Red Letter Year
Red Letter Year is one of those records about—dare I say it?—hope. Its folksy tunes praise Mother Earth and the blessings we all share at the end of a devastating political era. You don't have to be a longtime fan of Ani DiFranco to be convinced that it is desirable—hell, even possible—to live in the woods, knit your own socks, grow your own food, and exist in a woman-centric world (assuming you don't already). Just as public rhetoric swirls around the sweeping changes that are coming, Ani reminds us that another type of radical life for us as individuals is possible now. Her life and work is all about putting forward ideas for radical action, and this album is no different. Red Letter Year finds our indie heroine a little older, wiser, and a bit more hopeful.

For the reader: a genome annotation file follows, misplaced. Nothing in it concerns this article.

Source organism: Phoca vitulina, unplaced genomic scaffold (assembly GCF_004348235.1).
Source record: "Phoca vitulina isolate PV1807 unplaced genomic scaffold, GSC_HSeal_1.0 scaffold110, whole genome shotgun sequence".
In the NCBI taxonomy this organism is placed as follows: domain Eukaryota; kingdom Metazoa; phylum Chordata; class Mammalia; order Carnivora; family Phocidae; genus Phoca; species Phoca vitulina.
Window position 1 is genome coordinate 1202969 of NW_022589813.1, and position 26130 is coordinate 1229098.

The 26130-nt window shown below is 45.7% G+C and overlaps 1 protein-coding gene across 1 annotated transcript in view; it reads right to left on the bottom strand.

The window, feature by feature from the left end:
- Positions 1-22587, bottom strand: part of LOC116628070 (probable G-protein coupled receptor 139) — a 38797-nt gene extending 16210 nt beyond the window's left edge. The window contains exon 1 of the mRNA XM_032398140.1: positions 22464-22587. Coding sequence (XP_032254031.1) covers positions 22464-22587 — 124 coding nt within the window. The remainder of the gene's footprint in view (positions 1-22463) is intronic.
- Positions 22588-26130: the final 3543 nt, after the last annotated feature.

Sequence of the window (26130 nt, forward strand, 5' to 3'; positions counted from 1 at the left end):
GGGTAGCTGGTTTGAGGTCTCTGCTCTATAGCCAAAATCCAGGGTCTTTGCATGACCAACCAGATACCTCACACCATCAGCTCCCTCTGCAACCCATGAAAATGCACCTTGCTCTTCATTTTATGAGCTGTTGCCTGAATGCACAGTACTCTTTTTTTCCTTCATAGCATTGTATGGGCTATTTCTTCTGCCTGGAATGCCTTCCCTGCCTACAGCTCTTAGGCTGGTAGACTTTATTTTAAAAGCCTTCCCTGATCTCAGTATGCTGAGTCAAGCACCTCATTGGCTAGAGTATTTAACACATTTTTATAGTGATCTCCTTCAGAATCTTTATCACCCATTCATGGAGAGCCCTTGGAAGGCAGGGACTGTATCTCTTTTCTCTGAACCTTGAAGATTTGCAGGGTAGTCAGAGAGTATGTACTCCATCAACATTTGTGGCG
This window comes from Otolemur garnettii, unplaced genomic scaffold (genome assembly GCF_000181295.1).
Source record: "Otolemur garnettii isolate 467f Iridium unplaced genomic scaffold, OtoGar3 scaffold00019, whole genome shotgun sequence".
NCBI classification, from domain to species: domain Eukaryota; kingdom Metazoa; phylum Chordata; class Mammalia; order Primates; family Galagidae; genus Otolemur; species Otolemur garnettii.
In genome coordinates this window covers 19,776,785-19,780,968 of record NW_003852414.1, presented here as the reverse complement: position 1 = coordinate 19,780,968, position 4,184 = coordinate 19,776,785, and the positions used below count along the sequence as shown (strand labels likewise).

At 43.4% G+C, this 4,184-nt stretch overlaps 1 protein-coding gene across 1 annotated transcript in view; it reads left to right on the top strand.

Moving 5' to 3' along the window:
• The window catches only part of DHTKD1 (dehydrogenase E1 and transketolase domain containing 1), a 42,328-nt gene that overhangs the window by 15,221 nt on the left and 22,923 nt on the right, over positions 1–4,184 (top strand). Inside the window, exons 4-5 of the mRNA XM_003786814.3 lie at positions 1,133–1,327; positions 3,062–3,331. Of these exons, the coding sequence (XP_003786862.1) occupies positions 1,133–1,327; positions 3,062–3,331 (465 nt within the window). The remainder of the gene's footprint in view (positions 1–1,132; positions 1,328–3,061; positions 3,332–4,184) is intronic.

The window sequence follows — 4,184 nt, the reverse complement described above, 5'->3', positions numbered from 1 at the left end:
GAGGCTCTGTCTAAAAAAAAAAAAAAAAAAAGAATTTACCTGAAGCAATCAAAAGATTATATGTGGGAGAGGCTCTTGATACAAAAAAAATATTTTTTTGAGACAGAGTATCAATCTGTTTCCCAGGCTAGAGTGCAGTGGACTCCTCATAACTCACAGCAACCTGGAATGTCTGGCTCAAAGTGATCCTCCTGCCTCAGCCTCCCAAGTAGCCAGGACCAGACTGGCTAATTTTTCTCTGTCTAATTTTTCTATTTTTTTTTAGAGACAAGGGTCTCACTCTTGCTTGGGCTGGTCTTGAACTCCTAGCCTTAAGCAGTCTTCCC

Indispensable sentiments: how love can make most of life's inconveniences seem inconsequential, how praying to a male god is "insane", and how complicated it is to nitpick oneself when your child is now your reflection more than a mirror. DiFranco is a mother now—clearly a euphoric one—and it shows. The title track opens with soaring joy and a sound of promise, with the entire album following suit. The artwork alone is worth the purchase; the lovely, earthy design and liner notes feel so tangible in a time of digital downloads and lyrics websites.
Ani's work—from her music to her record label—represents a particular type of radical feminism. Just because you don't subscribe to that vein of ideology doesn’t mean you can't appreciate this folksy rocker as she croons and reflects on our universal struggles. Take it from a late convert: if you didn't love Ani before, this is the time to start.